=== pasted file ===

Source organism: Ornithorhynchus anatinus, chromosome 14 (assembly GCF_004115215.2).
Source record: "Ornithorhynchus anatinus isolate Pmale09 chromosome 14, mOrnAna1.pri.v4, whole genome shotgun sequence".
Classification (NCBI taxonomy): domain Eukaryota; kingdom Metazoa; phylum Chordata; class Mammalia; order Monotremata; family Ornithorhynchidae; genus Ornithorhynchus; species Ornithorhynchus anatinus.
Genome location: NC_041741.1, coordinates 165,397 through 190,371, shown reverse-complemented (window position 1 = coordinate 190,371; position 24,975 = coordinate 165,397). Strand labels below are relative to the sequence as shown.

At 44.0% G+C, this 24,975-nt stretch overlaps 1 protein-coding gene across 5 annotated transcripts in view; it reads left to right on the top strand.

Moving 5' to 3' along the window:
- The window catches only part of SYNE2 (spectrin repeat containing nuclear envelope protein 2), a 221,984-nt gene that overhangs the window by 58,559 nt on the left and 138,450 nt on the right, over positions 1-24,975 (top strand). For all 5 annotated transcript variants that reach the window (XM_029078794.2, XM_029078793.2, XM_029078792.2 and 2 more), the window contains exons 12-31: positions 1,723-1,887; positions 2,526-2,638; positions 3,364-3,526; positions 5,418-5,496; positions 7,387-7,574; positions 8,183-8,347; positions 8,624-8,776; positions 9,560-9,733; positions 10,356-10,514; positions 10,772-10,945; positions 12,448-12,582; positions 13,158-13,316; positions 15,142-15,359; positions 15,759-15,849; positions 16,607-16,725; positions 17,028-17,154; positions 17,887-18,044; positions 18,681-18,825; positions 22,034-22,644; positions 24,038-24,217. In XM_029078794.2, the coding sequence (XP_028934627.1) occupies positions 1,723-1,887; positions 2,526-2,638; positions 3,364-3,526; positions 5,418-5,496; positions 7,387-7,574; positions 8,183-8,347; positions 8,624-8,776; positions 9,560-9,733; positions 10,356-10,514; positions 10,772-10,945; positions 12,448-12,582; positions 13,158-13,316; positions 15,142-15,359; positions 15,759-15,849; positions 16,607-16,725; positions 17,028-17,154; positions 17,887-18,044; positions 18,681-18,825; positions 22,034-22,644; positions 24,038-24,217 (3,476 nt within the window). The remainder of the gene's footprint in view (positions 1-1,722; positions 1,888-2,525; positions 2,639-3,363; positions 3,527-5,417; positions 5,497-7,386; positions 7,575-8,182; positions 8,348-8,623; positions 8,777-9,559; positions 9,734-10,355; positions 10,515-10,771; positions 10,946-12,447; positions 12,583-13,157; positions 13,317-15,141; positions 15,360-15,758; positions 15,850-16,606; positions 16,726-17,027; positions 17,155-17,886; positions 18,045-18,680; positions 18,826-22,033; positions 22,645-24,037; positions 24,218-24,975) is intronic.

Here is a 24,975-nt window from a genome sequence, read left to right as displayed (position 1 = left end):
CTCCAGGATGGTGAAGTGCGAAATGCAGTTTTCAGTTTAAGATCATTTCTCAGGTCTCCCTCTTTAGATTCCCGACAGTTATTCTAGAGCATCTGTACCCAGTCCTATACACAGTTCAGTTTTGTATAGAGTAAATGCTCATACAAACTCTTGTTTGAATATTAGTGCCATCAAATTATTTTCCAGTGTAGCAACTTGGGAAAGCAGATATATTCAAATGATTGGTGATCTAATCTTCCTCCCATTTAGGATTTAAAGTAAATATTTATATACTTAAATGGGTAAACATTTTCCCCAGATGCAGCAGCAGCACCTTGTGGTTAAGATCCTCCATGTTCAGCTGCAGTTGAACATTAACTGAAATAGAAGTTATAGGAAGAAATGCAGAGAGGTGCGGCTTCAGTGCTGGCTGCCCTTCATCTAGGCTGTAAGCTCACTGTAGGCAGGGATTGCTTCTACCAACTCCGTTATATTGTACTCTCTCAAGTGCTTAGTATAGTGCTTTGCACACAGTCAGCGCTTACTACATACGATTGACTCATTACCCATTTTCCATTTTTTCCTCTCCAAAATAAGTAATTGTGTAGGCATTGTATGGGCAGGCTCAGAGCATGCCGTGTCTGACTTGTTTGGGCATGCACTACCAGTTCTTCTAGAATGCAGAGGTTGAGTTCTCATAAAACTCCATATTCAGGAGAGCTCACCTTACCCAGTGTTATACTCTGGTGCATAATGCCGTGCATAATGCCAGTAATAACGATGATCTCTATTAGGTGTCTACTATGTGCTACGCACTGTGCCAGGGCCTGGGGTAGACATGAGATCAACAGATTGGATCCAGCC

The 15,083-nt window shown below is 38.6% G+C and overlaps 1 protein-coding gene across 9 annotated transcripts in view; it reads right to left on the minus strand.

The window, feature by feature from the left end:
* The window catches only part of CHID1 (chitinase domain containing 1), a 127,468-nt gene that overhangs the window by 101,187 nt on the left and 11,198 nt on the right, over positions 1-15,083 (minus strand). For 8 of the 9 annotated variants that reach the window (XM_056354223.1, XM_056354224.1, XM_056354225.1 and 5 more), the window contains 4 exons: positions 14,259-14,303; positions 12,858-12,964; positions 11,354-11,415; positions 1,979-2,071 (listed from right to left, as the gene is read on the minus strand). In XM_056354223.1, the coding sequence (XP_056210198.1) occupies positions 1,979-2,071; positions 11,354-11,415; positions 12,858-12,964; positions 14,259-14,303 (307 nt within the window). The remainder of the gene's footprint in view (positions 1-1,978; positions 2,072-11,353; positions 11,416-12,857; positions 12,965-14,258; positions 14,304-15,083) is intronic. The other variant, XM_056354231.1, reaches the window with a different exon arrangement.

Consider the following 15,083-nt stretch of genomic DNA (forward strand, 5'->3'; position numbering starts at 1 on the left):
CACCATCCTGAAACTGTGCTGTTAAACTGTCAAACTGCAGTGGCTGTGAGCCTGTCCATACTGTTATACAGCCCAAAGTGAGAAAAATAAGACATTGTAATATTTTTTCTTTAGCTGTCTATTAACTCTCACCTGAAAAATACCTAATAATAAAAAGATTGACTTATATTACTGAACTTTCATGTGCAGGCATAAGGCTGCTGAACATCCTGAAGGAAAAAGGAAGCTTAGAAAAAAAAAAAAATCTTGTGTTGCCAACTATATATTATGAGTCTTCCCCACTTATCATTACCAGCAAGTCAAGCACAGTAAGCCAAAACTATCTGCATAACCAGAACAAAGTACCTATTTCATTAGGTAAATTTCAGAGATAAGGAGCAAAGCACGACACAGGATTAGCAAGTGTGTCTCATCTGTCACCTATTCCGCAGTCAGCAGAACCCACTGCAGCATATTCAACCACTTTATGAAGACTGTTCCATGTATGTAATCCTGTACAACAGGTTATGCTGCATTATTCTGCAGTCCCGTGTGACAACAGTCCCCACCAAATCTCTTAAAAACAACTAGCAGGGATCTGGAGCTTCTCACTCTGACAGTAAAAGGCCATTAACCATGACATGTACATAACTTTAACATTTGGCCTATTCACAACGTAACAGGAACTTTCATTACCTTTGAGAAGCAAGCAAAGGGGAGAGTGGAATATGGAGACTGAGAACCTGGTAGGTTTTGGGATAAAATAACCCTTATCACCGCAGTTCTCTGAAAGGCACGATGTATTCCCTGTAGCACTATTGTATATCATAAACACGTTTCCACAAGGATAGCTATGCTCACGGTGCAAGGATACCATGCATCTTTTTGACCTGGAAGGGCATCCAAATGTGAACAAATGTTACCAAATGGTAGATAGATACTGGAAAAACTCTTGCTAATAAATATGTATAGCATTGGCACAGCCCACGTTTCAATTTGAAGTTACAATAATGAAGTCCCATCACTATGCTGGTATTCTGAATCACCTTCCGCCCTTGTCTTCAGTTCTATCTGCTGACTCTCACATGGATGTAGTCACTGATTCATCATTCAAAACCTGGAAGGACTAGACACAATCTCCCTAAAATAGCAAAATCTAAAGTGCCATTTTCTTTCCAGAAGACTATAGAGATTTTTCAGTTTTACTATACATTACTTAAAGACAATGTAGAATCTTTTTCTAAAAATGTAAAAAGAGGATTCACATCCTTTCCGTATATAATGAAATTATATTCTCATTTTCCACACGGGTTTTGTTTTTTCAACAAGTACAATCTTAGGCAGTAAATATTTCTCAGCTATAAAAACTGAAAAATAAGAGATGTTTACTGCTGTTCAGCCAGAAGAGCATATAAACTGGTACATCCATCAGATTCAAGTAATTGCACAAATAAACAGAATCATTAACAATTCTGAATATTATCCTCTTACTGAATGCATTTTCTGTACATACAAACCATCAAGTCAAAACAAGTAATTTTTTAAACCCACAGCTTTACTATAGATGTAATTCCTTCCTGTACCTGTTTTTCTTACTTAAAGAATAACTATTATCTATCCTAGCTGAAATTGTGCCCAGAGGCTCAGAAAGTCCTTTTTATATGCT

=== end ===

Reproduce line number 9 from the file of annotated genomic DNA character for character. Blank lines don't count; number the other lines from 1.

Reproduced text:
CTCCAGGATGGTGAAGTGCGAAATGCAGTTTTCAGTTTAAGATCATTTCTCAGGTCTCCCTCTTTAGATTCCCGACAGTTATTCTAGAGCATCTGTACCCAGTCCTATACACAGTTCAGTTTTGTATAGAGTAAATGCTCATACAAACTCTTGTTTGAATATTAGTGCCATCAAATTATTTTCCAGTGTAGCAACTTGGGAAAGCAGATATATTCAAATGATTGGTGATCTAATCTTCCTCCCATTTAGGATTTAAAGTAAATATTTATATACTTAAATGGGTAAACATTTTCCCCAGATGCAGCAGCAGCACCTTGTGGTTAAGATCCTCCATGTTCAGCTGCAGTTGAACATTAACTGAAATAGAAGTTATAGGAAGAAATGCAGAGAGGTGCGGCTTCAGTGCTGGCTGCCCTTCATCTAGGCTGTAAGCTCACTGTAGGCAGGGATTGCTTCTACCAACTCCGTTATATTGTACTCTCTCAAGTGCTTAGTATAGTGCTTTGCACACAGTCAGCGCTTACTACATACGATTGACTCATTACCCATTTTCCATTTTTTCCTCTCCAAAATAAGTAATTGTGTAGGCATTGTATGGGCAGGCTCAGAGCATGCCGTGTCTGACTTGTTTGGGCATGCACTACCAGTTCTTCTAGAATGCAGAGGTTGAGTTCTCATAAAACTCCATATTCAGGAGAGCTCACCTTACCCAGTGTTATACTCTGGTGCATAATGCCGTGCATAATGCCAGTAATAACGATGATCTCTATTAGGTGTCTACTATGTGCTACGCACTGTGCCAGGGCCTGGGGTAGACATGAGATCAACAGATTGGATCCAGCC